The United States and Canada share not only a long border but their histories,
economies, societies and interests are intertwined. At the centre of the
relationship are the Ambassadors of the two countries, David H. Wilkins
and Michael Wilson. They were interviewed separately in January 2008. Their
thoughts on the various issues have been combined into a single interview.
What previous experiences were most useful in preparing for your present
Ambassador Wilkins: I served 25 years in the South Carolina House of Representatives
as an elected member 11 of those years as speaker of the House. I was
on the ballot 13 times and know what it is like to get out and ask people
for their vote. I also know what it is like to manage a budget as I was
in charge of both the Houses multi-million dollar budget as well as shepherding
the states multi-billion dollar budget through the House. At the same
time, for more than three decades, I ran a very successful law firm begun
by my father. So I was managing that business and employees as well, ultimately
responsible for the firms fiscal health and the success of our clients.
All this experience helped me immensely in becoming U.S. Ambassador to
Canada. Diplomacy is ultimately all about relationship-building. I had
decades of experience in the House building key alliances and working with
members in both parties to pass legislation important to our state and
constituents. I also had tremendous experience dealing with the media which
is invaluable in this critical post.
Ambassador Wilson: I was born and educated in Toronto. Following graduation,
I worked for two years in banking in London, England and New York City.
I then joined a Toronto-based investment bank before being elected to the
House of Commons as a Progressive Conservative Member of Parliament in
the 1979 general election. I served as Minister of State for International
Trade in the nine-month minority government of Joe Clark. I was also a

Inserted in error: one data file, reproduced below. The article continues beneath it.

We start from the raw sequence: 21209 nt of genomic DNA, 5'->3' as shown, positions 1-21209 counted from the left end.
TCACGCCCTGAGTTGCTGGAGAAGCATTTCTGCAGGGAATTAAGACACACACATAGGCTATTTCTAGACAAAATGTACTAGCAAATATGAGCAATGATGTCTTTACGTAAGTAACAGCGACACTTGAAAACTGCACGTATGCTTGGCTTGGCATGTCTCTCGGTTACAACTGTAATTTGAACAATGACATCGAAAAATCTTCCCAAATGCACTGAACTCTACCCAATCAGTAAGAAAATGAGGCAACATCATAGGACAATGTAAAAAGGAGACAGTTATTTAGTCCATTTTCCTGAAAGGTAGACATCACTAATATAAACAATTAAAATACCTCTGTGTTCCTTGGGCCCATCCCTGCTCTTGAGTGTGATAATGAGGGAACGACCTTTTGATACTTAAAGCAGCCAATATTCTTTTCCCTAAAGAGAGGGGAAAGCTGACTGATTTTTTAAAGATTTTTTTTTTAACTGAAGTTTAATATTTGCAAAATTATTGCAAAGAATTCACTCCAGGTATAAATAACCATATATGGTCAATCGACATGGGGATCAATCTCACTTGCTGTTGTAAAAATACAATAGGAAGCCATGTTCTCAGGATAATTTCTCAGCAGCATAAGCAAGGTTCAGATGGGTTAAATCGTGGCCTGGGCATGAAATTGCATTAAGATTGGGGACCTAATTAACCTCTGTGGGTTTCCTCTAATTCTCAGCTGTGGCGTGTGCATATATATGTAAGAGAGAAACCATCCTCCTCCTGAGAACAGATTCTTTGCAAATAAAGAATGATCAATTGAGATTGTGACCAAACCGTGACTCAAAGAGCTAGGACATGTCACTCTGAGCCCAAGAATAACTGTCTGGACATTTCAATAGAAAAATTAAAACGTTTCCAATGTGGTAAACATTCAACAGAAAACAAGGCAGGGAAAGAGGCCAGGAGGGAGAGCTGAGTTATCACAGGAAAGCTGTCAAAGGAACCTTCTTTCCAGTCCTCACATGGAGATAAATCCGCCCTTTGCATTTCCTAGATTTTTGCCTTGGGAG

candidate at the1983 Progressive Conservative leadership convention. After
the 1984 election, when the party formed government, I became Minister
After seven years of Finance, I became Minister of Industry, Science and
Technology and Minister of International Trade. In that role, I participated
in negotiating the North American Free Trade Agreement (NAFTA), which remains
one of the key achievements of my career. In 1993, after deciding not to
seek another term, I returned to Bay Street to head my own consulting and
financial services firm. I later rejoined Royal Bank of Canada and was
Chairman and CEO of RT Capital when that business was sold to UBS AG, after
which I became Chairman of UBS Canada. In early 2006, Prime Minister Harper
called, asking me to return to public service as the 22nd Canadian Ambassador
to the United States.
I feel that my past experience as a Minister, which also brought me to
the U.S. regularly, has provided me with the best possible preparation
for my current assignment. In many ways, because of its size and importance,
the Canadian Embassy in Washington is very similar to the operation of
a department of government. As Ambassador, you are called to deal with
all aspects of management, from policy development to human resources.
As a Minister, many of the issues I was dealing with involved the U.S.
Describe the main accomplishments in Canada-United States relations during
Ambassador Wilkins: When I first arrived in Canada in the summer of 2005
I vowed I would set a new tone in the US-Canada relationship, accentuating
the positive and looking to strengthen the already-strong bond that exists
between our two great democracies. As I tell folks when I travel this great
nation, for some reason both Canadians and Americans tend to focus on the
clouds instead of the many silver linings in our partnership and actively
seek controversies where so few exist. I am an optimistic person by nature
and when you have the single best, most peaceful and productive relationship
the world has ever known to brag on- you have a lot of material to work
with. Over these last two years I think that feeling of optimism has been
contagious at the highest levels of our government and I give much of the
credit to President Bush and Prime Minister Harper. The two of them became
actively engaged in the softwood lumber file at the leaders summit in
Cancun, Mexico which led to a swift resolution of this very contentious
issue. BSE (mad cow) has been effectively dealt with and our borders are
open to Canadian beef. This year, as we continue to actively deal with
the passport issue, known as the Western Hemisphere Travel Initiative
or WHTI, it will be with that same spirit of cooperation. We have already
listened to Canadian concerns delaying the implementation of the passport
requirements at the land and sea borders until June 2009 and exempting
minors under 16 years of age.
We are working with various states to create an enhanced drivers license
to be used at the border in lieu of passports. Well continue to work with
and address Canadian concerns every step of the way as we implement the
Congress-mandated WHTI provisions along our northern border.
Ambassador Wilson: Reaching an agreement with the United States, effectively
ending our long-standing dispute over softwood lumber in April 2006, was
one of our key accomplishments. The Agreement outlines the terms for a